Mathias Brandewinder on .NET, F#, VSTO and Excel development, and quantitative analysis / machine learning.
by Mathias 19. October 2013 10:33

A couple of weeks ago, I had the pleasure to attend Progressive F# Tutorials in NYC. The conference was fantastic – two days of hands-on workshops, great organization by the good folks at SkillsMatter, Rickasaurus and Paul Blasucci, and a great opportunity to exchange with like-minded people, catch up with old friends and make new ones.

As an aside, if you missed NYC, fear not – you can still get tickets for Progressive F# Tutorials in London, coming up October 31 and November 1 in London.

After some discussion with Phil Trelford, we decided it would be a lot of fun to organize a workshop around PacMan. Phil has a long history with game development, and a lot of wisdom to share on the topic. I am a total n00b as far as game programming goes, but I thought PacMan would make a fun theme to hack some AI, so I set to refactor some of Phil’s old code, and transform it into a “coding playground” where people could tinker with how PacMan and the Ghosts behave, and make them smarter.

Long story short, the refactoring exercise turned out to be a bit more involved than what I had initially anticipated. First, games are written in a style which is pretty different from your run-of-the-mill business app, and getting familiar with a code base that didn’t follow a familiar style wasn’t trivial.

So here I am, trying to refactor that unfamiliar and somewhat idiosyncratic code base, and I start hitting stuff like this:

let ghost_starts = 
     [
         "red", (16, 16), (1,0)
         "cyan", (14, 16), (1,0)
         "pink", (16, 14), (0,-1)
         "orange", (18, 16), (-1,0)
     ]
     |> List.map (fun (color,(x, y), v) -> 
         // some stuff happens here
         { … X = x * 8 - 7; Y = y * 8 - 3; V = v; … }
     )

This is where I begin to get nervous. I need to get this done quickly, and factor our functions, but I am really worried to touch any of this. What’s X and Y? Why 8, 7 or 3?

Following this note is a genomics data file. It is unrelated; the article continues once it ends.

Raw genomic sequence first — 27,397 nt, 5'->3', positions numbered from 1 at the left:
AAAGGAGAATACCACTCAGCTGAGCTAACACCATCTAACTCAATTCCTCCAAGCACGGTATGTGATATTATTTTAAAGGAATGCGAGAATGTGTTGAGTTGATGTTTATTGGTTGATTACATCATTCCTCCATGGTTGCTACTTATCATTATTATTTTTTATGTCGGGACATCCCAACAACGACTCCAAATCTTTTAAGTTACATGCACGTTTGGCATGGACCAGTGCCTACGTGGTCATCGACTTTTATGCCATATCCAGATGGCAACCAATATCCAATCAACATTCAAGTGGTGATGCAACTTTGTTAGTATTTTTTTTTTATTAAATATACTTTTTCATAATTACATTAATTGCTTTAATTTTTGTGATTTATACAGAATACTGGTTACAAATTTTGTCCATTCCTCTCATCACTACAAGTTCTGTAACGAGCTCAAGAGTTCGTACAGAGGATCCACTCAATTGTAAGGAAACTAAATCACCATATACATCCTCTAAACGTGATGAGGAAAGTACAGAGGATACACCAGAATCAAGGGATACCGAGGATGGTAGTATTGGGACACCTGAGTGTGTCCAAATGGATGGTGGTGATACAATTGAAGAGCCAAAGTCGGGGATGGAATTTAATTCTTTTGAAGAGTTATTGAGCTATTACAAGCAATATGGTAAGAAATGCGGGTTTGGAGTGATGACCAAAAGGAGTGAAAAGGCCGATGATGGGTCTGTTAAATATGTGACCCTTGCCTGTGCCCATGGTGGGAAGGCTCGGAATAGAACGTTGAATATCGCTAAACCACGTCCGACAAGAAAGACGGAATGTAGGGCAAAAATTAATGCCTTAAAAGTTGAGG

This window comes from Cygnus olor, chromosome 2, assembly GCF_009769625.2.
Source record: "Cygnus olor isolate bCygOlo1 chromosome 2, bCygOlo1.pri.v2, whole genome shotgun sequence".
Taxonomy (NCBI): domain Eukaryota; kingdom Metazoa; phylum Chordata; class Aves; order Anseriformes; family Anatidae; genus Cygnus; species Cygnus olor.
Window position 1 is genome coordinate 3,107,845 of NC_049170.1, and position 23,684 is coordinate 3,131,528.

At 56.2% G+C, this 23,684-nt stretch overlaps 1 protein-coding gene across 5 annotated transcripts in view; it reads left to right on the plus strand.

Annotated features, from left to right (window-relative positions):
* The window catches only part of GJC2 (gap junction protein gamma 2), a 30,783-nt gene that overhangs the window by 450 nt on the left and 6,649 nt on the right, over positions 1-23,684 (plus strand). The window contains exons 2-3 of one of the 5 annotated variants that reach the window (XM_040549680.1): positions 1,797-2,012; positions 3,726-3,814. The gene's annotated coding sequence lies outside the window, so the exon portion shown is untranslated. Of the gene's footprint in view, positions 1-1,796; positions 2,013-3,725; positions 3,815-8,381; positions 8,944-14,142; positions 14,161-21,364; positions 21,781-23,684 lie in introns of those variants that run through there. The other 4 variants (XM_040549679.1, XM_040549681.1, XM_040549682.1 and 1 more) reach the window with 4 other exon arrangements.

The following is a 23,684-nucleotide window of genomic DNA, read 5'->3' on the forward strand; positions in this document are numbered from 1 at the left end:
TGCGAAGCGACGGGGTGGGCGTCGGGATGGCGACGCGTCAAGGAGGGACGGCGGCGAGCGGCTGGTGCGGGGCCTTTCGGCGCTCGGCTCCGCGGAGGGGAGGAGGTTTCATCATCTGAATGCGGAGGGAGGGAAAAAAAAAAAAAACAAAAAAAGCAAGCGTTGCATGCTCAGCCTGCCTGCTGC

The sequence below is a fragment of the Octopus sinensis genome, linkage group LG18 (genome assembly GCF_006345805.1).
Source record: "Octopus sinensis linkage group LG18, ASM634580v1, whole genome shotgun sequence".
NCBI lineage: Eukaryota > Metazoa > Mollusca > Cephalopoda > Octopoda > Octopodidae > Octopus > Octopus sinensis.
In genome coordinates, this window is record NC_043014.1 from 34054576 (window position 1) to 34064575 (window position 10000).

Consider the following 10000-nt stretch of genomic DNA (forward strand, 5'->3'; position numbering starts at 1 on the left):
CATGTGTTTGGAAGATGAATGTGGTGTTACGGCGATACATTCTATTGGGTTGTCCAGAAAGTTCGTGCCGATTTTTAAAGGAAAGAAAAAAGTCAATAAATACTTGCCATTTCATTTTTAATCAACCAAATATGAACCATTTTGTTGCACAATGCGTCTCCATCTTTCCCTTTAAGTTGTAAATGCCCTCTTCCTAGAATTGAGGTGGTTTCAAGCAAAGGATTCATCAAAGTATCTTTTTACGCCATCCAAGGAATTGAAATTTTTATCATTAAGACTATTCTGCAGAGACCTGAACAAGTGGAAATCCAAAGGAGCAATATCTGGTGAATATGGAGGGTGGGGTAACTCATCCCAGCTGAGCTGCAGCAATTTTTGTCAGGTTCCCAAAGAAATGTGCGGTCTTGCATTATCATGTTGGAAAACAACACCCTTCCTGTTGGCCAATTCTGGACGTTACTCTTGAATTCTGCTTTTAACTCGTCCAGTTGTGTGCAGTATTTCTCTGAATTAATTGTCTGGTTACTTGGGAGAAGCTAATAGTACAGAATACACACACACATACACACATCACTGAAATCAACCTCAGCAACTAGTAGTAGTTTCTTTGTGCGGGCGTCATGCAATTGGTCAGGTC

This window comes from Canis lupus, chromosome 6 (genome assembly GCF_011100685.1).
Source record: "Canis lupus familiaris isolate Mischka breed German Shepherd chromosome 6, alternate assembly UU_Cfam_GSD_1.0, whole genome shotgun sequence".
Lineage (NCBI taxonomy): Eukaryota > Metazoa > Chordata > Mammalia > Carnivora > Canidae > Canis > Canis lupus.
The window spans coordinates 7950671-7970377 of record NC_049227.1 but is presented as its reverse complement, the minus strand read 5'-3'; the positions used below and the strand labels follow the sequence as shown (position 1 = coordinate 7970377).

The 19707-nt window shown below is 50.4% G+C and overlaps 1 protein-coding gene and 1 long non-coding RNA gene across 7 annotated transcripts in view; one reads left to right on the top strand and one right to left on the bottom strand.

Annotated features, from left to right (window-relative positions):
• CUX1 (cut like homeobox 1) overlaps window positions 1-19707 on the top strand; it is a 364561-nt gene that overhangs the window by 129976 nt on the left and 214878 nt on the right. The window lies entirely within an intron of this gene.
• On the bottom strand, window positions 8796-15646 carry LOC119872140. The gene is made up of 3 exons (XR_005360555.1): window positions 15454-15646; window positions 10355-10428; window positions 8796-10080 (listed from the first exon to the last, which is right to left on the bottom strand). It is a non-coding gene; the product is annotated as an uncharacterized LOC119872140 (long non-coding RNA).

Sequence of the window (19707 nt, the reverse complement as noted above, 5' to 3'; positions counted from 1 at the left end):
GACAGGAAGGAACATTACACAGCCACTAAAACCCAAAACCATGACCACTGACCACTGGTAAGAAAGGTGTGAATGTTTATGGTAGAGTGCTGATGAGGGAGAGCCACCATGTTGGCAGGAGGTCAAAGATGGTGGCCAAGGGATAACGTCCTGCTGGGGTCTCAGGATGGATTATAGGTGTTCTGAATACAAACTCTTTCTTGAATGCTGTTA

Part of the problem here is that the game merges two approaches: it is tile-based (the maze layout is built from square tiles), but also pixel-based, for the creatures movement and collisions. Being able to see more clearly what part of the code is dealing with pixels vs. tiles would be very helpful at that point.

And then it hits me – Units of Measure to the rescue!

What I really need is a mechanism that distinguishes between 8 tiles and 8 pixels, so that I don’t accidentally mix one and the other. That is exactly what Units of Measure are for: instead of integers everywhere, I can define a Pixel unit in one line:

[<Measure>] type pix

I can now annotate the parts that I know are Pixels, like this:

let TileSize = 8<pix>

or this:

type Ghost = {
    // more stuff omitted
    X : int<pix>
    Y : int<pix>
    V : int<pix> * int<pix> }

Hit build, and everything breaks. This is a good thing – now the compiler is helping me out. Now that I told the compiler that some of the integers were actually pixels, it’s pointing out all the places where pixels should be passed, and I just have to go through the code and review everything that broke to know where these pixels are used.

I can start clarifying the code:

let ghost_starts = 
    [
        "red", (16, 16), (1<pix>, 0<pix>)
        "cyan", (14, 16), (1<pix>, 0<pix>)
        "pink" , (16, 14), (0<pix>, -1<pix>)
        "orange" , (18, 16), (-1<pix>, 0<pix>)
    ]
    |> List.map (fun (color,(x,y),v) -> 
        // code omitted here
        { ...; X = x * TileSize - 7<pix>; Y = y * TileSize - 3<pix>; V = v; ... }
    )

This is great – now, I see that (16, 16) is not pixels, but the initial tile position of the Red Ghost, whereas (1, 0) is its velocity in pixels. I can refactor left and right, without having to write a single unit test, with a great sense of safety. Types are awesome.

So what’s the moral of the story here?

First, I have usually seen Units of Measure come up in the context of scientific computation. It’s an obvious use case: with very little work, you can make sure that you are not adding apples and oranges. This is handy if you don’t want to blow up equipment worth 125 million dollars in space for instance. On the other hand, scientific computations is a bit of a niche topic, which would seem to make that feature marginally useful. This example was interesting to me, because it shows how Units of Measure are an incredibly powerful debugging tool, applicable in areas that have nothing to do with science. Add a couple annotations to your code, and the compiler will pick up the hints and help you track down how the code works, at very little cost.

Then, adding Units of Measure gave me a deeper understanding of the code base. While I had realized that there was a duality between tiles and pixels in how the game worked, trying to fix one of the functions pointed out something else, the implicit presence of time in the game. If you think about it, the unit (1<pix>, 0<pix>) on the ghost is slightly incorrect (if there is such a thing as “partly correct”…): what it represents is really a velocity, i.e. how many pixels per frame the creature is moving, and the correct unit should probably be 1<pix/frame>. In this case, it didn’t really matter, because all creatures moved at constant speed, and I ended up ignoring the issue; however, if speed could change, I am pretty sure separating positions in pixels vs. speed in pixels per frame would again clarify the inner workings of the code a lot.

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